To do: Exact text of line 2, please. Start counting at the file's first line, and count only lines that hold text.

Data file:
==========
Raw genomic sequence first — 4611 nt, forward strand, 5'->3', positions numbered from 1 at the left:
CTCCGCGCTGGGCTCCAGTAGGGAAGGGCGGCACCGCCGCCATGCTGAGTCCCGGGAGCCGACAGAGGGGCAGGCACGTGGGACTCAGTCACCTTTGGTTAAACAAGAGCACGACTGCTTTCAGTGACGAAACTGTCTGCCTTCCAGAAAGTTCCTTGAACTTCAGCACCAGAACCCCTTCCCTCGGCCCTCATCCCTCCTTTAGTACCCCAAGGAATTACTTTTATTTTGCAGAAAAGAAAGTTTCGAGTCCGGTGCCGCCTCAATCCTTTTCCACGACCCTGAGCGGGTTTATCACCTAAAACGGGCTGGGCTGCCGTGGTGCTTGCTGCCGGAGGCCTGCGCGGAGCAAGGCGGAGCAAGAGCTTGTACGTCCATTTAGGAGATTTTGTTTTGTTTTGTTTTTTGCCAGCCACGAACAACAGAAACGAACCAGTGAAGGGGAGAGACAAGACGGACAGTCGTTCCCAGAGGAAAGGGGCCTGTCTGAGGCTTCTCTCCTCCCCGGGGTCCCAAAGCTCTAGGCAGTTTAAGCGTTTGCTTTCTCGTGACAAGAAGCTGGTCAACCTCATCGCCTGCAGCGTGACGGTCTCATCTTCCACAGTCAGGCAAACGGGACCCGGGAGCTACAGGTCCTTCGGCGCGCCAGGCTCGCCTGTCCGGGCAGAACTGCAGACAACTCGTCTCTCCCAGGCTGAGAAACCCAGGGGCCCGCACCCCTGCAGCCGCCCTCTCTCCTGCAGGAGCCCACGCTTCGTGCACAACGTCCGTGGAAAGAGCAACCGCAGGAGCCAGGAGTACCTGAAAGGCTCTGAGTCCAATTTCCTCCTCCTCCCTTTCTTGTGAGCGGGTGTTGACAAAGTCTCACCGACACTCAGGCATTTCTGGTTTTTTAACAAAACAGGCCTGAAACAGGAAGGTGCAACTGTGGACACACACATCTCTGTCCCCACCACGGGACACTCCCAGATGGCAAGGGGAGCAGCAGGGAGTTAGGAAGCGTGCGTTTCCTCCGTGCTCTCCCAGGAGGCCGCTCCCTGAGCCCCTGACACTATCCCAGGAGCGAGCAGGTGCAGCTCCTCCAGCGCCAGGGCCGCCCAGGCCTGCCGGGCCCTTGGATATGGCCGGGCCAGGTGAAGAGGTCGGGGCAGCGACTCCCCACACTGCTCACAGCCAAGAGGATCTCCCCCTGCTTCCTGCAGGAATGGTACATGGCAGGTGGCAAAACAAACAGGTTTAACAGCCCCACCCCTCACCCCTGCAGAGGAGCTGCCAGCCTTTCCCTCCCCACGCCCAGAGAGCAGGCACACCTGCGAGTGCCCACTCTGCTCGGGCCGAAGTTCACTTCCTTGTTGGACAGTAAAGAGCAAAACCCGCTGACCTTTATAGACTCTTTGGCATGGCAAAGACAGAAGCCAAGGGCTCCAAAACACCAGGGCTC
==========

CTCCGCGCTGGGCTCCAGTAGGGAAGGGCGGCACCGCCGCCATGCTGAGTCCCGGGAGCCGACAGAGGGGCAGGCACGTGGGACTCAGTCACCTTTGGTTAAACAAGAGCACGACTGCTTTCAGTGACGAAACTGTCTGCCTTCCAGAAAGTTCCTTGAACTTCAGCACCAGAACCCCTTCCCTCGGCCCTCATCCCTCCTTTAGTACCCCAAGGAATTACTTTTATTTTGCAGAAAAGAAAGTTTCGAGTCCGGTGCCGCCTCAATCCTTTTCCACGACCCTGAGCGGGTTTATCACCTAAAACGGGCTGGGCTGCCGTGGTGCTTGCTGCCGGAGGCCTGCGCGGAGCAAGGCGGAGCAAGAGCTTGTACGTCCATTTAGGAGATTTTGTTTTGTTTTGTTTTTTGCCAGCCACGAACAACAGAAACGAACCAGTGAAGGGGAGAGACAAGACGGACAGTCGTTCCCAGAGGAAAGGGGCCTGTCTGAGGCTTCTCTCCTCCCCGGGGTCCCAAAGCTCTAGGCAGTTTAAGCGTTTGCTTTCTCGTGACAAGAAGCTGGTCAACCTCATCGCCTGCAGCGTGACGGTCTCATCTTCCACAGTCAGGCAAACGGGACCCGGGAGCTACAGGTCCTTCGGCGCGCCAGGCTCGCCTGTCCGGGCAGAACTGCAGACAACTCGTCTCTCCCAGGCTGAGAAACCCAGGGGCCCGCACCCCTGCAGCCGCCCTCTCTCCTGCAGGAGCCCACGCTTCGTGCACAACGTCCGTGGAAAGAGCAACCGCAGGAGCCAGGAGTACCTGAAAGGCTCTGAGTCCAATTTCCTCCTCCTCCCTTTCTTGTGAGCGGGTGTTGACAAAGTCTCACCGACACTCAGGCATTTCTGGTTTTTTAACAAAACAGGCCTGAAACAGGAAGGTGCAACTGTGGACACACACATCTCTGTCCCCACCACGGGACACTCCCAGATGGCAAGGGGAGCAGCAGGGAGTTAGGAAGCGTGCGTTTCCTCCGTGCTCTCCCAGGAGGCCGCTCCCTGAGCCCCTGACACTATCCCAGGAGCGAGCAGGTGCAGCTCCTCCAGCGCCAGGGCCGCCCAGGCCTGCCGGGCCCTTGGATATGGCCGGGCCAGGTGAAGAGGTCGGGGCAGCGACTCCCCACACTGCTCACAGCCAAGAGGATCTCCCCCTGCTTCCTGCAGGAATGGTACATGGCAGGTGGCAAAACAAACAGGTTTAACAGCCCCACCCCTCACCCCTGCAGAGGAGCTGCCAGCCTTTCCCTCCCCACGCCCAGAGAGCAGGCACACCTGCGAGTGCCCACTCTGCTCGGGCCGAAGTTCACTTCCTTGTTGGACAGTAAAGAGCAAAACCCGCTGACCTTTATAGACTCTTTGGCATGGCAAAGACAGAAGCCAAGGGCTCCAAAACACCAGGGCTC